|Publication number||US5267483 A|
|Application number||US 07/838,733|
|Publication date||Dec 7, 1993|
|Filing date||Jul 18, 1991|
|Priority date||Jul 23, 1990|
|Also published as||EP0493618A1, EP0493618A4, WO1992001537A1|
|Publication number||07838733, 838733, PCT/1991/974, PCT/JP/1991/000974, PCT/JP/1991/00974, PCT/JP/91/000974, PCT/JP/91/00974, PCT/JP1991/000974, PCT/JP1991/00974, PCT/JP1991000974, PCT/JP199100974, PCT/JP91/000974, PCT/JP91/00974, PCT/JP91000974, PCT/JP9100974, US 5267483 A, US 5267483A, US-A-5267483, US5267483 A, US5267483A|
|Inventors||Nobutoshi Torii, Kazuhisa Otsuka, Kunio Ueda|
|Original Assignee||Fanuc Ltd.|
|Export Citation||BiBTeX, EndNote, RefMan|
|Patent Citations (14), Non-Patent Citations (2), Referenced by (15), Classifications (11), Legal Events (5)|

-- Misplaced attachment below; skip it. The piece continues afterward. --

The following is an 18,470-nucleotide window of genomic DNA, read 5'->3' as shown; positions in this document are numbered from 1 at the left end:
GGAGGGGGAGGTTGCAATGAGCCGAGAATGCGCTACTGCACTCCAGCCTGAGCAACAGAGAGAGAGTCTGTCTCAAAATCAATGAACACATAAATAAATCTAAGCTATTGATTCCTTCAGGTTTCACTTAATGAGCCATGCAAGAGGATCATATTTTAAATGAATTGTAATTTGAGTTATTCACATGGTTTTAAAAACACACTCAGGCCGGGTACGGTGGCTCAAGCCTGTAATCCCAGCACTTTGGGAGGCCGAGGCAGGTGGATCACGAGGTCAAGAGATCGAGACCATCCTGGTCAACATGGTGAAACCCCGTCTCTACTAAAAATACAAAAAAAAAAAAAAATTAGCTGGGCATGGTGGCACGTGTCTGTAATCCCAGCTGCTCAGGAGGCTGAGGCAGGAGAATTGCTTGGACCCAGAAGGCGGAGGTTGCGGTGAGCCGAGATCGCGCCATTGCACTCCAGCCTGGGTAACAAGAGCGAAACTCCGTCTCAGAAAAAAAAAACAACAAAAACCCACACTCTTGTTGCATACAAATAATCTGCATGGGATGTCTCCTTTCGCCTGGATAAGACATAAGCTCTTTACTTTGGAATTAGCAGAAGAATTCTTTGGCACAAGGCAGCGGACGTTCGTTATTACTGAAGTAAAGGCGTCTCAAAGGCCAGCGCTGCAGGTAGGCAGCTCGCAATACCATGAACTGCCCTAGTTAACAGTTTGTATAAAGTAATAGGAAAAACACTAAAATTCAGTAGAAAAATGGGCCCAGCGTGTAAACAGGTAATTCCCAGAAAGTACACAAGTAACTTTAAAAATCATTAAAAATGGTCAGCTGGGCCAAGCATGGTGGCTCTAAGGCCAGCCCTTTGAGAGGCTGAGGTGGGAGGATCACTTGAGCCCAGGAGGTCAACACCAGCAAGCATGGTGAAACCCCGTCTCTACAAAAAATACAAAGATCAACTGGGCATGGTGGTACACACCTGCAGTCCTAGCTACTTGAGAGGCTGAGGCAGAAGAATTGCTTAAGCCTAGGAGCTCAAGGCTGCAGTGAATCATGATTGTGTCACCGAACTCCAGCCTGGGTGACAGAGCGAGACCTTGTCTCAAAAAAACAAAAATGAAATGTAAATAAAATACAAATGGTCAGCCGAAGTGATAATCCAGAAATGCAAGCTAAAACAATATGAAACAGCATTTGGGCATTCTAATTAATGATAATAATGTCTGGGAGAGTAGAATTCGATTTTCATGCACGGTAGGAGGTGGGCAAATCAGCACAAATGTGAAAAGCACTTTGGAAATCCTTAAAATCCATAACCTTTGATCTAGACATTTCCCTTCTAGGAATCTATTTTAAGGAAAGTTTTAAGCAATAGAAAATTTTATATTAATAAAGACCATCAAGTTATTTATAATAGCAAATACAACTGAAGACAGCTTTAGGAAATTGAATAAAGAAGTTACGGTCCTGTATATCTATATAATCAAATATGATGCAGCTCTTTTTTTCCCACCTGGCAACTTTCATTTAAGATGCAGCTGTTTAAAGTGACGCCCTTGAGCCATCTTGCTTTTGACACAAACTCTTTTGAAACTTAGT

|External Links: USPTO, USPTO Assignment, Espacenet|
1. Field of the Invention
The present invention relates to the composition of a machine body of an industrial robot, and more particularly, to the composition of a movable machine body of a high-density installation type robot by which a plurality of robots are able to simultaneously work on an object without interfering with each other, to thereby achieve a desired robot operation with a high efficiency.
2. Description of the Related Art